Educo, a global development NGO for the welfare of children which has been present in Bicol since 2005, will help in overseeing the delivery of the food packs and its distribution to the volunteers.
The agreement was signed by DSWD FO V Director Arnel B. Garcia, DepEd Assistant Regional Director Tolentino G. Aquino, and Educo Logistics Manager Blesila B. Bongayal on January 10 at the FO V office.
“As observed from the communities, the attendance of pupils usually drops after the occurrence of typhoons, as children help their parents find food for the family,” Assistant Director Aquino revealed. For his part, Director Garcia said that the food-for-work program of the DSWD will be a great help to parents and community members who will provide volunteer services. They could provide food for their family and at the same time help in the rehabilitation of damaged schools.
DSWD FO V has already turned-over an initial 350 pieces of FFPs to DepEd to be given to the volunteers in Catanduanes and Camarines Sur provinces. It intends to allot 5,000 food packs for the program. The priority of the program includes select cities and municipalities in Catanduanes, Camarines Sur, Albay, Sorsogon, and Masbate provinces.
According to the January 1 report of DepEd Bicol, a total of 625 damaged classrooms were reported in the region. Some 1,082 partially damaged classrooms need major repairs, while 988 partially damaged classrooms will need minor repairs.
DepEd’s School Maintenance Week, popularly known as Brigada Eskwela, is usually conducted a week before the opening of classes in June. However, due to the recent typhoon which damaged several schools, parent and community volunteers were tapped to help in the rehabilitation of the educational facilities.
DSWD Secretary Judy Taguiwalo lauded this partnership with DepEd and urged other field offices of both Departments to replicate this initiative which can help victims to bounce back faster.
“The cooperation and coordination of government agencies to provide immediate assistance to Filipinos affected by calamities is very important. We can do more, help more Filipinos when we work collectively and unite behind the same goals. We can help our communities recover faster and rebuild their schools, hospitals, and other infrastructure through united efforts,” she said.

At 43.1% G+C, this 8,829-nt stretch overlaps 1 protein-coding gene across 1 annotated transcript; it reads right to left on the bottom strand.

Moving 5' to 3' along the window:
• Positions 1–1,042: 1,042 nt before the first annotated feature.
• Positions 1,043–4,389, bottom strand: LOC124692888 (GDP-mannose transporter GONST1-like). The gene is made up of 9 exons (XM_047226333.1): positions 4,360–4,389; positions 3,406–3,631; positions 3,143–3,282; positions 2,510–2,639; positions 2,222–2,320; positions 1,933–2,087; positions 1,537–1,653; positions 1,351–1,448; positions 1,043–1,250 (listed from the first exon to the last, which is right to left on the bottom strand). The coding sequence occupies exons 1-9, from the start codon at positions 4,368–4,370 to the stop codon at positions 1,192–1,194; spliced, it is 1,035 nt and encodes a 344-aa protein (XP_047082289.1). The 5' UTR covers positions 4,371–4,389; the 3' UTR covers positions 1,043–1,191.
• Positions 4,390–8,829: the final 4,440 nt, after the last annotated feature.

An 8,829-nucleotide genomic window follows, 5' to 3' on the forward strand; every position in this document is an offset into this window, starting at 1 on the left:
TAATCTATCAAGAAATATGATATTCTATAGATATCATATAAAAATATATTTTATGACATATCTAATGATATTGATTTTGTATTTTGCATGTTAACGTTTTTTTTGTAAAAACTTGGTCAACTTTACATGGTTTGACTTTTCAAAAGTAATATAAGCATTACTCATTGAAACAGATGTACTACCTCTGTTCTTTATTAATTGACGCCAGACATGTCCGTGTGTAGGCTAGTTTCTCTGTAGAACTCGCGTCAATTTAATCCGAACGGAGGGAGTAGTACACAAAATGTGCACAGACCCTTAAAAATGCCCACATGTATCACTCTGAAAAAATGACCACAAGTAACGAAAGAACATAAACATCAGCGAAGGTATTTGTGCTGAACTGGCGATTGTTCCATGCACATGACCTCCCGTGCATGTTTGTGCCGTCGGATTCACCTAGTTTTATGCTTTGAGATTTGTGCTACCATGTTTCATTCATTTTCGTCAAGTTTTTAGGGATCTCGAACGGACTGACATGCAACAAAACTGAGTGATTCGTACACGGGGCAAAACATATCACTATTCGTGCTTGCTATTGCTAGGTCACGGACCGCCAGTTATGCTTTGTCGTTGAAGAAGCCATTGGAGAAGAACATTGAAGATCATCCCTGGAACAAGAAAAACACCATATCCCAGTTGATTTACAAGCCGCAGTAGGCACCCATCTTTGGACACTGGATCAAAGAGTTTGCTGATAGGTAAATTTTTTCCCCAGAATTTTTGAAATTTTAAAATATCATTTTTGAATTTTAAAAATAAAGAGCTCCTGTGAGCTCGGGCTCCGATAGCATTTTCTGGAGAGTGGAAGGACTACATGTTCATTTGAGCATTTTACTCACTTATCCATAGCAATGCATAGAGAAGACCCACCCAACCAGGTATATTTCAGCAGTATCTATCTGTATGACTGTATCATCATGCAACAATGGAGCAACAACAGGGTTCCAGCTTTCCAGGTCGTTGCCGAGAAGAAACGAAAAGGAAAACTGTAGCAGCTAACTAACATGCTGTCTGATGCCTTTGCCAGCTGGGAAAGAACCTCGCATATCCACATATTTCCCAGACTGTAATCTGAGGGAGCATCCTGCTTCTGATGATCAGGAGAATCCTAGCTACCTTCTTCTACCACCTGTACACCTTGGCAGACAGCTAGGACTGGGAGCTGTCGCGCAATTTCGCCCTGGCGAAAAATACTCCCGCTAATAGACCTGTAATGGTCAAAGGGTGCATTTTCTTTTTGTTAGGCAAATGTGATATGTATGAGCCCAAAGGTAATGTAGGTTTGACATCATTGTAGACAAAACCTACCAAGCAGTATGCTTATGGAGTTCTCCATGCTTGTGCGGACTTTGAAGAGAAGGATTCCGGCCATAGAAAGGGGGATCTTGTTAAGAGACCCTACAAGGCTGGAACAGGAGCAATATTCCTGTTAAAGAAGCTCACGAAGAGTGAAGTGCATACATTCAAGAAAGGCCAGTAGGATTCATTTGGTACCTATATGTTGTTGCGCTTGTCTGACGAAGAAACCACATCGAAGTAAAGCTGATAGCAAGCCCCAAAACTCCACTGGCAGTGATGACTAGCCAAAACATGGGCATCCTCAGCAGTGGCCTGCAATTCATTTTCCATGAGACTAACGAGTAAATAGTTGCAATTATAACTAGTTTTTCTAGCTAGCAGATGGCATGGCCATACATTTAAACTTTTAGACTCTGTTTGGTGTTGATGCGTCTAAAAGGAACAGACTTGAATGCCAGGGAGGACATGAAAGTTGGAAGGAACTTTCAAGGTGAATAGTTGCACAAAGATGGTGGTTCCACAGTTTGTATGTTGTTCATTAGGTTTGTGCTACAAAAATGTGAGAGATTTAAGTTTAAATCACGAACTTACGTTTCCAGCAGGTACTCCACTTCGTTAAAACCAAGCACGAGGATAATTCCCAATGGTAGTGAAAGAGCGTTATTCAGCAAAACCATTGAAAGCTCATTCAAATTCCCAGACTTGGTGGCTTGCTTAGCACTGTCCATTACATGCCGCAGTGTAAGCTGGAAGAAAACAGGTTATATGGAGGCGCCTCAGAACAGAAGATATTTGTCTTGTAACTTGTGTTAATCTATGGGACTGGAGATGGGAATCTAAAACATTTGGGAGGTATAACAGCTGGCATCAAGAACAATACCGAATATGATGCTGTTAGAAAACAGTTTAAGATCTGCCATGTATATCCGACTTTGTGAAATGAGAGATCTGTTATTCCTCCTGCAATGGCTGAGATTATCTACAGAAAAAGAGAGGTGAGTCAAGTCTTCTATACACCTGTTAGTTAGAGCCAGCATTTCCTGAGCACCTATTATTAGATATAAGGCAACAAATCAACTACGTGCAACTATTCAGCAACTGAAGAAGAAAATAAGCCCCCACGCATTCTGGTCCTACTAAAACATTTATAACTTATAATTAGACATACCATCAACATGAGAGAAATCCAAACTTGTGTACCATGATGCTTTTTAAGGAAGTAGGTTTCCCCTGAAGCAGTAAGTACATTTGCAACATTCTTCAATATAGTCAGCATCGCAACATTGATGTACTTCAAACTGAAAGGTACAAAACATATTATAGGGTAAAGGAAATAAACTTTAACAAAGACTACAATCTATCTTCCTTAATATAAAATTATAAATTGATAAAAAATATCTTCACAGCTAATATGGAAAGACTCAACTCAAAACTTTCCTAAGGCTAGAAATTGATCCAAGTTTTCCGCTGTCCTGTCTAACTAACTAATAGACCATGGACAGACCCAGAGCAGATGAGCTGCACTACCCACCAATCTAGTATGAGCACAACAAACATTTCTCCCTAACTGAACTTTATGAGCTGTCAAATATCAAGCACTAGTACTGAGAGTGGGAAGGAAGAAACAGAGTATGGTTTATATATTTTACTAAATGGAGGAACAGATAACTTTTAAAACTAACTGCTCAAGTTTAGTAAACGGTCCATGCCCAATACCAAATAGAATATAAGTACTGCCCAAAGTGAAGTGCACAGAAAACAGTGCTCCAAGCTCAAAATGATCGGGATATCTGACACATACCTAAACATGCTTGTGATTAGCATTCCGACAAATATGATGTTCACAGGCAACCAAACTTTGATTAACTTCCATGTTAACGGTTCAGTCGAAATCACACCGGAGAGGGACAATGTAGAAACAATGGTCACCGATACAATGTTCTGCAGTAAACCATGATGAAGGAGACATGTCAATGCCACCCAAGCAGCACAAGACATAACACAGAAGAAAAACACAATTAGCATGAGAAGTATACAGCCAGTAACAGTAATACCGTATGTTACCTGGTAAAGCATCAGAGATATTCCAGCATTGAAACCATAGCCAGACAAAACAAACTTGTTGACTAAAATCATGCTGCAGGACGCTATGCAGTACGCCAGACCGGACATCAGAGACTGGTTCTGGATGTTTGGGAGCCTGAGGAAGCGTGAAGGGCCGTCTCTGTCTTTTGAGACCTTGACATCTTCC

Meanwhile, according to the 8pm, January 12 report of DSWD- Disaster Response Operations Monitoring and Information Center (DROMIC), there are still 146 families or 690 individuals currently staying in 14 evacuation centers in the municipalities of Bato, Bula, and Nabua in Camarines Sur.
DSWD FO V in coordination with the provincial local government unit continues to monitor these evacuees to ensure the provision of relief assistance.
‘Nina’ has affected a total of 547,242 families or 2,431,599 individuals in 2,012 barangays in Regions CALABARZON, MIMAROPA, V and VIII when it hit the country on December 24-27, 2016.
To date, a total of P250,757,295 worth of relief assistance has been provided to affected families from the combined resources of the Department with P233,254,693 as well as LGUs and NGOs with a total of P6,118,832 and P11,383,770, respectively. ###
Philippines: Synthesis of key findings from Inter-Agency Humanitarian Evaluations (IAHEs) of the international responses to crises in the Philippines (Typhoon Haiyan), South Sudan and the Central African Republic
Inter-Agency Humanitarian Evaluations (IAHEs) are a relatively new innovation, related to the Inter-Agency Standing Committee (IASC) Transformative Agenda and triggered automatically by the declaration of a level-three (L3) system-wide emergency. This Synthesis summarizes and assesses the key lessons from the three IAHEs conducted to date: in the Philippines (the response to Typhoon Haiyan) in 2014, in South Sudan in 2015 and in Central African Republic (CAR), also in 2015. The Synthesis aims to highlight areas of convergence and difference in the main findings of the IAHEs, and to point out common conclusions. While many examples of good and effective practice emerge from the evaluations, the focus here is more on the challenges and areas that need corrective action.